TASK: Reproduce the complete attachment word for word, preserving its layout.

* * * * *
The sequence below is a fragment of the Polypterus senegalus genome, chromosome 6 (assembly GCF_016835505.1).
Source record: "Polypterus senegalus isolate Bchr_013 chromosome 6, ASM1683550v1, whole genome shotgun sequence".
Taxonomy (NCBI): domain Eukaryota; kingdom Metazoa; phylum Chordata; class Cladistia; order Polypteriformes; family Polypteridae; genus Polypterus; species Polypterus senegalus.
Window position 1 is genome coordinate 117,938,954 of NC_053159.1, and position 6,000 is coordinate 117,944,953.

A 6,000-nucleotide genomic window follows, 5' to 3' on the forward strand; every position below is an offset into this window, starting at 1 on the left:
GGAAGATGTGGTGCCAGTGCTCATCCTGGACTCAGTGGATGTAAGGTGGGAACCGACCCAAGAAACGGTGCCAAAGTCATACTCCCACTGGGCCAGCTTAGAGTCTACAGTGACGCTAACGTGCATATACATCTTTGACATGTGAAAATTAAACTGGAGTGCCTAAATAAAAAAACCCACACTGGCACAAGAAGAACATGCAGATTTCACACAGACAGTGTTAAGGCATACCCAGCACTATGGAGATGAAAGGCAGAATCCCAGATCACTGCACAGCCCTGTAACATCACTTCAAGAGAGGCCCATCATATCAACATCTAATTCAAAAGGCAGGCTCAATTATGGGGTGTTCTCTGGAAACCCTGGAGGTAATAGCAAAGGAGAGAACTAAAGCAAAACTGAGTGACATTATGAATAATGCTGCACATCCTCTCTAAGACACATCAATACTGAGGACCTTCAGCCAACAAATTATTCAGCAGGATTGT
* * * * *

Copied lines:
The sequence below is a fragment of the Polypterus senegalus genome, chromosome 6 (assembly GCF_016835505.1).
Source record: "Polypterus senegalus isolate Bchr_013 chromosome 6, ASM1683550v1, whole genome shotgun sequence".
Taxonomy (NCBI): domain Eukaryota; kingdom Metazoa; phylum Chordata; class Cladistia; order Polypteriformes; family Polypteridae; genus Polypterus; species Polypterus senegalus.
Window position 1 is genome coordinate 117,938,954 of NC_053159.1, and position 6,000 is coordinate 117,944,953.

A 6,000-nucleotide genomic window follows, 5' to 3' on the forward strand; every position below is an offset into this window, starting at 1 on the left:
GGAAGATGTGGTGCCAGTGCTCATCCTGGACTCAGTGGATGTAAGGTGGGAACCGACCCAAGAAACGGTGCCAAAGTCATACTCCCACTGGGCCAGCTTAGAGTCTACAGTGACGCTAACGTGCATATACATCTTTGACATGTGAAAATTAAACTGGAGTGCCTAAATAAAAAAACCCACACTGGCACAAGAAGAACATGCAGATTTCACACAGACAGTGTTAAGGCATACCCAGCACTATGGAGATGAAAGGCAGAATCCCAGATCACTGCACAGCCCTGTAACATCACTTCAAGAGAGGCCCATCATATCAACATCTAATTCAAAAGGCAGGCTCAATTATGGGGTGTTCTCTGGAAACCCTGGAGGTAATAGCAAAGGAGAGAACTAAAGCAAAACTGAGTGACATTATGAATAATGCTGCACATCCTCTCTAAGACACATCAATACTGAGGACCTTCAGCCAACAAATTATTCAGCAGGATTGT